As Frantz Fanon wrote, "Torture rearranges the mind of the tortured." Which means that we are, just as Hernton warned, increasingly likely to see manifested in our society nightmares first visited on children of color and now, ultimately, returned to us, writhing like snakes hatched in ignorance and back to exact an unexpected karmic justice. "[T]he unpreparedness of the educated classes, the lack of practical links between them and the mass of the people, their laziness, and, let it be said, their cowardice at the decisive moment of the struggle will give rise to tragic mishaps," wrote Fanon further. And I would add to this the clarification that if we see the lazy, cowardly, "educated" class as White America disconnected from the mass of people of color in the U.S., then we might finally begin to recognize where the tragic "mishaps" (on both sides) are really coming from.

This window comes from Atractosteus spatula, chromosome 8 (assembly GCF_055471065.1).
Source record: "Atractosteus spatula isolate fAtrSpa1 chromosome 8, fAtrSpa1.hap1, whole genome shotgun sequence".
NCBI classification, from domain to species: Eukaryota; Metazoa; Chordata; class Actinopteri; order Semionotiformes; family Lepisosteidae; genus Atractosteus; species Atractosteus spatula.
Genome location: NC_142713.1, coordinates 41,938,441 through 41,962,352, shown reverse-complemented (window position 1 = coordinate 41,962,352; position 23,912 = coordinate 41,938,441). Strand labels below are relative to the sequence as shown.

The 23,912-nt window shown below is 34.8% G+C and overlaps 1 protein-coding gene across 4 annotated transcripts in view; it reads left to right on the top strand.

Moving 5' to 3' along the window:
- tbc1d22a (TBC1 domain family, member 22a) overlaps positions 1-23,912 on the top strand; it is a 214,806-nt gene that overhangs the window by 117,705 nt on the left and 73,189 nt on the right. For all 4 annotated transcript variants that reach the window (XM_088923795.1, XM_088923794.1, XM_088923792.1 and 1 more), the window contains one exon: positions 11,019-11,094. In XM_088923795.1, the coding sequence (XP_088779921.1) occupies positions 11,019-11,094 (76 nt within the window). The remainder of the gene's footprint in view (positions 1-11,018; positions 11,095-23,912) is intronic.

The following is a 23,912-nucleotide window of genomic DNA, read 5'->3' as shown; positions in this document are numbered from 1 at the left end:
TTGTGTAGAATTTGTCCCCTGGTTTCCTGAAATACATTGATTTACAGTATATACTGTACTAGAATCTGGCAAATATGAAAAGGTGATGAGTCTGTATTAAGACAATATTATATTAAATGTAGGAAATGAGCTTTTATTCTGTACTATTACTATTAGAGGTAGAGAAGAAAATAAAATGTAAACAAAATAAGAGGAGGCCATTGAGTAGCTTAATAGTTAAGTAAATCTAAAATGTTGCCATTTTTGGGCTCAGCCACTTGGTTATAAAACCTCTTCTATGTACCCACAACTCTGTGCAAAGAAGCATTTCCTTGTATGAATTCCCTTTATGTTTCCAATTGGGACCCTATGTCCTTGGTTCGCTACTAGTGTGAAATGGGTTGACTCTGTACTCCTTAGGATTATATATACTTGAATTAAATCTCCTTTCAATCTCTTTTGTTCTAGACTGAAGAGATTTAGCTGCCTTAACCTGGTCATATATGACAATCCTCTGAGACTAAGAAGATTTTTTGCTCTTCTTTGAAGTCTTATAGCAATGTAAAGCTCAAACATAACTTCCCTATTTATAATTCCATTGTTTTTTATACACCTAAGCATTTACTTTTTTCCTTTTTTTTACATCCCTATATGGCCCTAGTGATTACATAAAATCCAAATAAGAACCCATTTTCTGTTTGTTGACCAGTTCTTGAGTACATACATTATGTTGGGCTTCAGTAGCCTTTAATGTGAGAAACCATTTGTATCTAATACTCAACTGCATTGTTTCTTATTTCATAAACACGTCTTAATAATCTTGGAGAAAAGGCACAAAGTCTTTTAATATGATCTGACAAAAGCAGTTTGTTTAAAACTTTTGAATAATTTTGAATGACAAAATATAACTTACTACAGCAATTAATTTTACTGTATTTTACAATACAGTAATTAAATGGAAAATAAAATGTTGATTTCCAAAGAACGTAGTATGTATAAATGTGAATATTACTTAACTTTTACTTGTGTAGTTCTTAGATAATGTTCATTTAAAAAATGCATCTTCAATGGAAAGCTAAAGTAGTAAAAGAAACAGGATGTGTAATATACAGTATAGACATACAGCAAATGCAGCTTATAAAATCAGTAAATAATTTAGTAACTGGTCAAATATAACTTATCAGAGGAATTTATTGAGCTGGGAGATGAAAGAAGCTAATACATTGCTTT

Add to all this a system guaranteeing that African-American men in particular will experience their access to jobs as greatly reduced and their likelihood of arrest as greatly enhanced and you have a self-fulfilling prophecy and social script engineered to produce a deepening morass of social issues mascarading as personal problems. Frost this ugly poisonous cake with a frothy mound of what has been called "historical unresolved grief syndrome" or "Post Traumatic Slave Syndrome" (watch a YouTube video on the latter here) and you have the piece de resistance at the White Supremacist banquet.